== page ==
Marketing the power of oils

“I have an oil for that!” has become the slogan of Tracy Dietz, founder of Kissed By the Goddess, a home-based business that turns out custom-blended face cream, dry-skin cream, wrinkle cream, sugar scrubs, pain-easing ointments and salves, bath salts, roll-ons and lip balms.

Tracy Dietz

“I have an oil for that!” has become the slogan of Tracy Dietz, founder of Kissed By the Goddess, a home-based business that turns out custom-blended face cream, dry-skin cream, wrinkle cream, sugar scrubs, pain-easing ointments and salves, bath salts, roll-ons and lip balms.

“Yeah, I say that a lot,” confessed Dietz, 47, who works full time as an insurance agent but would like to build her Oak Harbor business into full-time work.

“Oils can relax you, work as antiseptics, relieve congestion, soothe an upset stomach and ease pain in joints and ligaments. They penetrate the skin within 20 minutes.”

Dietz has been working with essential oils for 13 years and carries a dozen wherever she goes — among them, eucalyptus, lemon, peppermint, tea tree and “thieves,” a popular mixture of oils of cinnamon, clove, eucalyptus, lemon and rosemary.

“Thieves is antibacterial and anti-fungal,” she said. “I use it in hotel rooms.”

When working, she draws on a selection of 95 five-milliliter vials, all neatly contained in a specially made pack and worth about $2,000. If in doubt, she consults one of two 400-page tomes on oils. All her oils are naturally derived, not synthesized, she said.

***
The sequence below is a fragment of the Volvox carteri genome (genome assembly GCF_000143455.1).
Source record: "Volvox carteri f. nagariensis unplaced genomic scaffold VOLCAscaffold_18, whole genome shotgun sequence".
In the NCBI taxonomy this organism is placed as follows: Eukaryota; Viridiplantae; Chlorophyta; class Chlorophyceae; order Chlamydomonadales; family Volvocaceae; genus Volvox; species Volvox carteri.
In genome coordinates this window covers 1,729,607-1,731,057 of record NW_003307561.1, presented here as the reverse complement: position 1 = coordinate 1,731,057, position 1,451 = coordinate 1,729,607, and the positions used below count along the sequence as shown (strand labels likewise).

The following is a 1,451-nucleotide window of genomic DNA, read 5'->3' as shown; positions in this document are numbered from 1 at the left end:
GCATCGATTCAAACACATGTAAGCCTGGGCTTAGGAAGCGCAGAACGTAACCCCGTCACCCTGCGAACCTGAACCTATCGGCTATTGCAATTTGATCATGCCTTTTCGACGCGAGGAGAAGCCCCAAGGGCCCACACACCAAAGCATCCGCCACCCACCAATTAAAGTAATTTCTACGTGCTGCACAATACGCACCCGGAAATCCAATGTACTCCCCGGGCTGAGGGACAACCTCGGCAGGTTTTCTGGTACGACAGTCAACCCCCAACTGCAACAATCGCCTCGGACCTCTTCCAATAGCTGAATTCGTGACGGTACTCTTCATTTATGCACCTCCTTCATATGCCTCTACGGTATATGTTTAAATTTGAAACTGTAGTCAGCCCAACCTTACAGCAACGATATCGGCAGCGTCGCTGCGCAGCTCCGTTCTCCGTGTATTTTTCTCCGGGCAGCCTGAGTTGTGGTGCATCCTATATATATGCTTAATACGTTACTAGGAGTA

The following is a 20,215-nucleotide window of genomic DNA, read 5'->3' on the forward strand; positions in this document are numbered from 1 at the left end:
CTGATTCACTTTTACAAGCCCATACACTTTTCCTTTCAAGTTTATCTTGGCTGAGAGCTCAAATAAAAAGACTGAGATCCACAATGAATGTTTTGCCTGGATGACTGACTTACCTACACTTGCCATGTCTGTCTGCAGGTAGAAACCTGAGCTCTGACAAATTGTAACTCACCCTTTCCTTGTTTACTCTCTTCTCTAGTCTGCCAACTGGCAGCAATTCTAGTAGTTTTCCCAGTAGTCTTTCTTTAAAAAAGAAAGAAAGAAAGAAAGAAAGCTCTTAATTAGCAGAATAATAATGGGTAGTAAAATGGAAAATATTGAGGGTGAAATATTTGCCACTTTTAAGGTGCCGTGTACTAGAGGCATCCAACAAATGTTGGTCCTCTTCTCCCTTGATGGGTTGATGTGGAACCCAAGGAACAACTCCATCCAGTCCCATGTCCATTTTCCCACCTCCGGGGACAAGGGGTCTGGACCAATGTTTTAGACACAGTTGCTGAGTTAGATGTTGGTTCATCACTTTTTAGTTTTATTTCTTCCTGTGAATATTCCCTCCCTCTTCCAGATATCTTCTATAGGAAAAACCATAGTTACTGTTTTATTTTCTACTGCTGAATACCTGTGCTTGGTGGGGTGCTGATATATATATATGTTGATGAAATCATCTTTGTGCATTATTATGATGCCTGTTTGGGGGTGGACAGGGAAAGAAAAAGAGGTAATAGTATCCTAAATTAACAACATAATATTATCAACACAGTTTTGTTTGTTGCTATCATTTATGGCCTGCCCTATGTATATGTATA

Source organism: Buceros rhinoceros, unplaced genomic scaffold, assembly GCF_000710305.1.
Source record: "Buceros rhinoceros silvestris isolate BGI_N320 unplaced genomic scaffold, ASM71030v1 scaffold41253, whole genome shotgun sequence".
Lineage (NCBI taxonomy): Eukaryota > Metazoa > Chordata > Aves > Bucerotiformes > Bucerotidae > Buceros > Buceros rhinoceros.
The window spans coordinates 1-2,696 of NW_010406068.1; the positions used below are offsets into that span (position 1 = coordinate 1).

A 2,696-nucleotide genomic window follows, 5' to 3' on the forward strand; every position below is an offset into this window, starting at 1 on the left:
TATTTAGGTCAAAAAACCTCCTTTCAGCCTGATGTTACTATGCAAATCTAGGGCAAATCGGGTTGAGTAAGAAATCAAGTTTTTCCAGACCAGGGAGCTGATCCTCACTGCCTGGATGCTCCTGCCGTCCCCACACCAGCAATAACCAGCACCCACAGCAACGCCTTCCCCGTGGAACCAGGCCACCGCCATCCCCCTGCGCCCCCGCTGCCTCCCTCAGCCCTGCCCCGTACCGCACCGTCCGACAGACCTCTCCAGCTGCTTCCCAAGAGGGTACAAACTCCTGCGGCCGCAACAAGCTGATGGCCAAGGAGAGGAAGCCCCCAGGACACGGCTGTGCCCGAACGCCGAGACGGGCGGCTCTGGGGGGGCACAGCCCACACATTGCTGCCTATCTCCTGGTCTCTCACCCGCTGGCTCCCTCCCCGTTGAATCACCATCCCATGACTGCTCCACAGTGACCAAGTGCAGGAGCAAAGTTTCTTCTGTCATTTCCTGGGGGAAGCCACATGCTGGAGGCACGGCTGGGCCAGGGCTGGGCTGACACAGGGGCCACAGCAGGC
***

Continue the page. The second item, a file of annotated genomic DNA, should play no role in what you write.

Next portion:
Dietz said she mixes the oils into bases of almond oil, cocoa butter, coconut butter or shea butter.

All are applied topically; nothing is taken internally.

Though Dietz believes in power of oils, she is careful not to make any medical claims for her products.

“I tell people, ‘Here’s something that might help; try it and let me know if it works or not,’ ” she said. “I can’t say that it will heal them or that it works better than their prescriptions.”

“I can say it has made other people feel better.”

Dietz is happy to work with individuals to find the combination of oils that works best for them, taking detailed notes on each trial, she said.

Dietz said she worked for two years to find the optimal combination to ease a friend’s arthritis pain. Now, “she says it’s the most amazing thing she’s ever had,” Dietz said.

For the past two and-a-half years, Dietz built her business in creative ways. She maintains no website or Facebook page, but her online-games habit, plus her catch phrase, gained her customers in North Carolina, Oklahoma and Texas, she said.

Being married to a civilian Navy contractor helps her spread the word. Recently, Island Drug in Oak Harbor and Three Sisters Market in Coupeville agreed to carry some of her line.

Prices are more than reasonable, barely producing profit, Dietz conceded. “I don’t want to drive people away by setting them too high,” she said.

Two ounces of custom-blended pain-relieving cream costs $25, or $45 for four ounces. Sugar scrubs, designed to exfoliate, are $5 for four ounces. Some of those prices barely cover the cost of the oils involved, she said.

Once she gets the pricing right, “I can really do well at this,” she predicted.

“There are a lot of people who like the products.”

For information, email to tthymeservices@gmail.com.

 

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